|Professor George Washington Carver, Tuskegee University, History.com|
Topics: African Americans, Biology, Diversity, Diversity in Science, Nanotechnology
Part of being in nanotechnology is you get to exercise a bit of creativity and invention. Research is about looking into an area that people know something about, reading a LOT of papers and formulating your own ideas about an approach to a subject. You may either fail miserably at first, or successfully bring about something novel.
George Washington Carver I'm referring to as a proto nanotechnologist. Planting peanuts, soy and sweat potatoes replaced nitrogen other plants like cotton leached from the soil. Though this crop rotation method (introduced by Carver) gave the farmers high yields on the produce they were used to selling, it had the unintended consequence of giving them a surplus of produce for which, there had previously been no market. Carver would go on to invent 300 uses for the peanut, one of which, peanut butter he surprisingly DIDN'T, though I'm sure you've eaten unless you have allergies. If it weren't for him, the farmers in the south would have gone out of business due to a boll weevil infestation that decimated cotton throughout the south. It was a fortuitous confluence of events.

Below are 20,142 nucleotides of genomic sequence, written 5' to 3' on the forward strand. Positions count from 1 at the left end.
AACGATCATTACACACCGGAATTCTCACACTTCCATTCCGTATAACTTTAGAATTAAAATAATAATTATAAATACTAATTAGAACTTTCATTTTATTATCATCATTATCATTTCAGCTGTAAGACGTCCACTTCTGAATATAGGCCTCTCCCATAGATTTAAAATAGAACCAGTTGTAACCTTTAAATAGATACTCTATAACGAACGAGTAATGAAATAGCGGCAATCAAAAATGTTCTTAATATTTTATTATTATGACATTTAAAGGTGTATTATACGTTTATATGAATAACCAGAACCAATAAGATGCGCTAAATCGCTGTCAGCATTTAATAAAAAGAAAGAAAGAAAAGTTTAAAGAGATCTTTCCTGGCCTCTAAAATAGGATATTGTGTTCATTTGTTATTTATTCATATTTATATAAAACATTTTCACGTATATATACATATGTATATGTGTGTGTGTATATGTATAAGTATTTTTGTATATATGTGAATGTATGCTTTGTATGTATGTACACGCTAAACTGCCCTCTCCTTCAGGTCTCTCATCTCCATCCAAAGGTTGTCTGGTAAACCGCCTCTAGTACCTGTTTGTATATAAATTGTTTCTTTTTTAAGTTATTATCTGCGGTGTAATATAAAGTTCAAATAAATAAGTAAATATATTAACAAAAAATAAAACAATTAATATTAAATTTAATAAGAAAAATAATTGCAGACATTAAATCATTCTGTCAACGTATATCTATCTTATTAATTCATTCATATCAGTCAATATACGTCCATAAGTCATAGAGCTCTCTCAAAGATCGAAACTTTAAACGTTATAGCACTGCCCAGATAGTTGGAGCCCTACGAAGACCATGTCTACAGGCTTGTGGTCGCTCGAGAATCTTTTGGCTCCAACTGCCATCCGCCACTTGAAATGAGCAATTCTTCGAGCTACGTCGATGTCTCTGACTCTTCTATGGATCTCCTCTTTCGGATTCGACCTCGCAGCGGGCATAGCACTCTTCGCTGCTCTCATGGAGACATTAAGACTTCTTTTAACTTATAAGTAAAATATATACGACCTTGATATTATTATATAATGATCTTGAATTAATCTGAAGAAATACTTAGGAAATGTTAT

It is in this spirit and the month, I salute Professor George Washington Carver, and hopefully emulate him in my chosen field of making meaning of small things.
George Washington Carver was an agricultural scientist and inventor who developed hundreds of products using peanuts (though not peanut butter, as is often claimed), sweet potatoes and soybeans. Born an African American slave a year before slavery was outlawed, Carver left home at a young age to pursue education and would eventually earn a master’s degree in agricultural science from Iowa State University. He would go on to teach and conduct research at Tuskegee University for decades, and soon after his death his childhood home would be named a national monument — the first of its kind to honor an African American.
Born on a farm near Diamond, Missouri, the exact date of Carver’s birth is unknown, but it’s thought he was born in January or June of 1864.
Nine years prior, Moses Carver, a white farm owner, purchased George Carver’s mother Mary when she was 13 years old. The elder Carver reportedly was against slavery, but needed help with his 240-acre farm.
When Carver was an infant, he, his mother and his sister were kidnapped from the Carver farm by one of the bands of slave raiders that roamed Missouri during the Civil War era. They were sold in Kentucky.
Moses Carver hired a neighbor to retrieve them, but the neighbor only succeeded in finding George, whom he purchased by trading one of Moses’ finest horses. Carver grew up knowing little about his mother or his father, who had died in an accident before he was born.
George Washington Carver, Editors, History.com